Emergency lights: Slow down, think of Schultz .

We don’t know exactly what happened Friday morning on North Road in Clyde Township. St. Clair County Sheriff Department investigators are still sifting through the circumstances that took the life of Jason Schultz, owner of Preferred Towing. Whether that investigation will result in criminal charges likely won’t be known before next week.

We do know that Schultz was extricating a vehicle from a roadside ditch and that he was struck and killed by an 18-year-old driver who drove past the tow truck.

We also know that whatever they learned about how to behave in the presence of emergency vehicles, most Michigan drivers appear to have forgotten it.

For the purposes of this refresher, consider there to be two types of emergency vehicles, those that are moving and those that are stationary. And emergency vehicles include police cars, firetrucks, ambulances, rescue vehicles and tow trucks - and the category “firetrucks” includes the authorized personal vehicles of volunteer firemen.

Michigan’s Emergency Vehicle Caution Law, often called the move-over law, deals with stationary emergency vehicles. A driver approaching a stopped emergency vehicle with its lights flashing must - carefully - move over into an open lane to avoid putting emergency responders at risk.

If it is not possible to move into another lane because of traffic, weather or road conditions, the driver must slow down and pass with caution, giving the first responder as much room as possible.

We think the law could use one more clarification: If you cannot pass safely, you may not pass at all. Slow down so that you can stop if you need to. The loss of a few seconds is nothing compared to the loss of a life.

Failure to give a first responder safe space can get a driver a $150 fine and four points on his driver license. Causing an injury or death while violating the law means prison - up to 15 years.

Failing to yield to a moving emergency vehicle leads to similar penalties.

We see that law violated every day. The law is simple and clear. If an emergency vehicle is showing its warning lights and blaring its siren, drivers must move to the edge of the roadway and stop. There are no half-ways in that: Move out of the way and stop.

They’re keeping us safe. Let’s do what we can to keep them safe.


The Petoskey News-Review. Jan. 22, 2016

It’s time for governor to accept responsibility, take action in Flint

In many ways, we got what we expected from Gov. Rick Snyder’s “State of the State” speech Tuesday night in Lansing

It was heavily focused on Flint’s water crisis and what resources would be added to the effort dealing with lead contamination in the city’s drinking water supply.

Snyder dedicated $28 million more to help residents of the community and deployed more than 100 additional National Guard members, while also releasing his emails regarding response to the crisis.

Snyder also outlined the events and decisions that led to the water supply contamination, pinning the blame on government at all levels. It was encouraging to see Snyder accept responsibility for the problem.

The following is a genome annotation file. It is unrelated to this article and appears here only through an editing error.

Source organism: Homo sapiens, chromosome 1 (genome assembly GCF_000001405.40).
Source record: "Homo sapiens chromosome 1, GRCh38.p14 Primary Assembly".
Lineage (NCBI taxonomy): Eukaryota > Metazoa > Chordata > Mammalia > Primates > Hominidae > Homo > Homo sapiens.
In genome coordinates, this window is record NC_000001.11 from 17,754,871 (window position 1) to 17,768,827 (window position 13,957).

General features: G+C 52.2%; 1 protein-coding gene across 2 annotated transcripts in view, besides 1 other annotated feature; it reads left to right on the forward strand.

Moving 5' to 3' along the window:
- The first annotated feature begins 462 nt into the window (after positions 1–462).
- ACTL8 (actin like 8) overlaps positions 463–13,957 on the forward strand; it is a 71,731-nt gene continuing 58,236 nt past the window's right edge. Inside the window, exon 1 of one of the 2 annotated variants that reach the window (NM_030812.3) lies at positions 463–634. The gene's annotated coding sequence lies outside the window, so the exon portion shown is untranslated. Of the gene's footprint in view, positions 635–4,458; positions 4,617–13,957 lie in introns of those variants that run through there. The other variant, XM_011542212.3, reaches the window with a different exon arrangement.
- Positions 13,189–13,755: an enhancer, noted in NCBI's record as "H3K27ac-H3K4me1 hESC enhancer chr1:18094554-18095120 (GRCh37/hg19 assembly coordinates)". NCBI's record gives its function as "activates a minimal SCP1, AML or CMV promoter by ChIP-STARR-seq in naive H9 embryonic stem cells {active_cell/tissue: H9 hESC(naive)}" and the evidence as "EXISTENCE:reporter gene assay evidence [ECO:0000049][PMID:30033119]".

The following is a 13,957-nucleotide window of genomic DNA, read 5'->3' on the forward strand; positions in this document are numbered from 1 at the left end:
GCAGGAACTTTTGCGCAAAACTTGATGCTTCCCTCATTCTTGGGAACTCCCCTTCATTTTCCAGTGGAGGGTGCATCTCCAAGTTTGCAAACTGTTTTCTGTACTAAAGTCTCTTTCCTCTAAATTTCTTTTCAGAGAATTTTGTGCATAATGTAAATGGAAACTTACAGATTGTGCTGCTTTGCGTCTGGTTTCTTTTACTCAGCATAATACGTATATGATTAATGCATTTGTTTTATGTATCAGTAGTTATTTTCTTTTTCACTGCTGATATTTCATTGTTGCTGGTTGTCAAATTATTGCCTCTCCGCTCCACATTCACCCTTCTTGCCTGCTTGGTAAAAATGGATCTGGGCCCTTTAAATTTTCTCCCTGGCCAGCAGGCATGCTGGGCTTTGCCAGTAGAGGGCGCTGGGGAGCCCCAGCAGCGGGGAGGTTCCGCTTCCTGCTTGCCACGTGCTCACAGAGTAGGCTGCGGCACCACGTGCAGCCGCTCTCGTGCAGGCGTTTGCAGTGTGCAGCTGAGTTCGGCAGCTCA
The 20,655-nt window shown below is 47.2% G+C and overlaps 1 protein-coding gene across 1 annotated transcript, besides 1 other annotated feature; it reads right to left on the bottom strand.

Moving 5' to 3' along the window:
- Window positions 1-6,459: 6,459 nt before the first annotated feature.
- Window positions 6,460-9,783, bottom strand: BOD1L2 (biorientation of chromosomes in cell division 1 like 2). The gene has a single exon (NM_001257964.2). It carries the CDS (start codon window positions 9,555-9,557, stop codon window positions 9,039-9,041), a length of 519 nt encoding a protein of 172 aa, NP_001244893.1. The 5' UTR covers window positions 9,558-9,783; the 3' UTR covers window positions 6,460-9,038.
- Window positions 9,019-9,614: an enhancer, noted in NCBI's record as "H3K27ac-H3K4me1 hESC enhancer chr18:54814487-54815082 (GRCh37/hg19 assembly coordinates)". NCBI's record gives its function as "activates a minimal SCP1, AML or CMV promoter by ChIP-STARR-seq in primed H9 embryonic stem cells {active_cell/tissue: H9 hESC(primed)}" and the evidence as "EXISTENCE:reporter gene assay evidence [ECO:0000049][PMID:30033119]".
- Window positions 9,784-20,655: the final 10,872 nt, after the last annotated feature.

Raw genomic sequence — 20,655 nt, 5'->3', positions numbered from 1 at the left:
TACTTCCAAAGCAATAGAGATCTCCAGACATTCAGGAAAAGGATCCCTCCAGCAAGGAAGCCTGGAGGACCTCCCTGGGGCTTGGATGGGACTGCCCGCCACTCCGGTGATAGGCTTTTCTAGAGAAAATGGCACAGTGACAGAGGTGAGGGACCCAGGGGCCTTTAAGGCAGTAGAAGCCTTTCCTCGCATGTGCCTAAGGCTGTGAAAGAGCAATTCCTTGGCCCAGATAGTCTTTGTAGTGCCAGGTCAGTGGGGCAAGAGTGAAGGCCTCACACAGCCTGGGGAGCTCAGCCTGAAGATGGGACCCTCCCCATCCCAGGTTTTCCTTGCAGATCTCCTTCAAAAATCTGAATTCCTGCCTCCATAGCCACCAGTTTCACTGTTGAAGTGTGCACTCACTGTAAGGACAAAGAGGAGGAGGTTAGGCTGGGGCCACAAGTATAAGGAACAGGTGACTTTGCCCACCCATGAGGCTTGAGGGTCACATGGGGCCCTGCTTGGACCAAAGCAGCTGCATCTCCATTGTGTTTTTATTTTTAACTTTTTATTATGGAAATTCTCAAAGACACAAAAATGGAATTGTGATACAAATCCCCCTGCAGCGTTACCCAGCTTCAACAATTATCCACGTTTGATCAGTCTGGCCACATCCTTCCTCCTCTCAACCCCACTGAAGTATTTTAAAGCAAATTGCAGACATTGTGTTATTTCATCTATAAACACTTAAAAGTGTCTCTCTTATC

“I let you down,” he said. “You deserve better. You deserve accountability. You deserve to know the buck stops here with me.”

Residents of Flint and the rest of the state deserved to hear that. It doesn’t fix the problem, but Snyder’s speech and commitment of more short-term solutions to help the city’s residents was an encouraging step toward a solution. Now, it’s time for action on long-term fixes.

The water became contaminated following a cost-saving decision in 2014 under leadership of a state financial emergency manager. The choice was made to switch the city’s water source to the Flint River. The water, however, was not properly treated and caused lead to leach from pipes into the supply.

Michigan’s Democratic leaders were critical of the Republican governor’s statements, saying he didn’t go far enough to accept blame for the failures and dedicate the necessary support to Flint residents for not only the short term but in the long term, as well.

Republican state legislators, though, came to the aid of their fellow GOP leader.

“(The people of Flint) were let down by all levels of government and that includes city, state and federal,” said state Rep. Lee Chatfield, a Levering Republican who represents residents in Emmet County. “But now is not the time for pointing fingers but rather rectifying the situation and providing meaningful solutions.”

While it’s agreed that pointing fingers for political gain is rarely a productive activity for our governmental leaders, in this case it is important to investigate where the system failed so such a massive and threatening error will not occur again. The people of Flint and throughout the state have a right to know where this process went wrong.

Snyder’s time in office has been trademarked by uplifting bumpersticker slogans. He never misses an opportunity to brag about Michigan as the “Comeback State,” and talks often about his leadership style that focuses on “relentless positive action.”

In this case, Flint and the state need a leader to navigate them through and out of a major public health crisis that is not going away any time soon. There is no phrase to be coined for fixing this one. We need a plan and action.

‘Our View’ represents the opinion of the News-Review editorial board: Ryan Bentley, Doug Caldwell, Jeremy McBain, Jordan Spence, Steve Zucker and Craig Currier.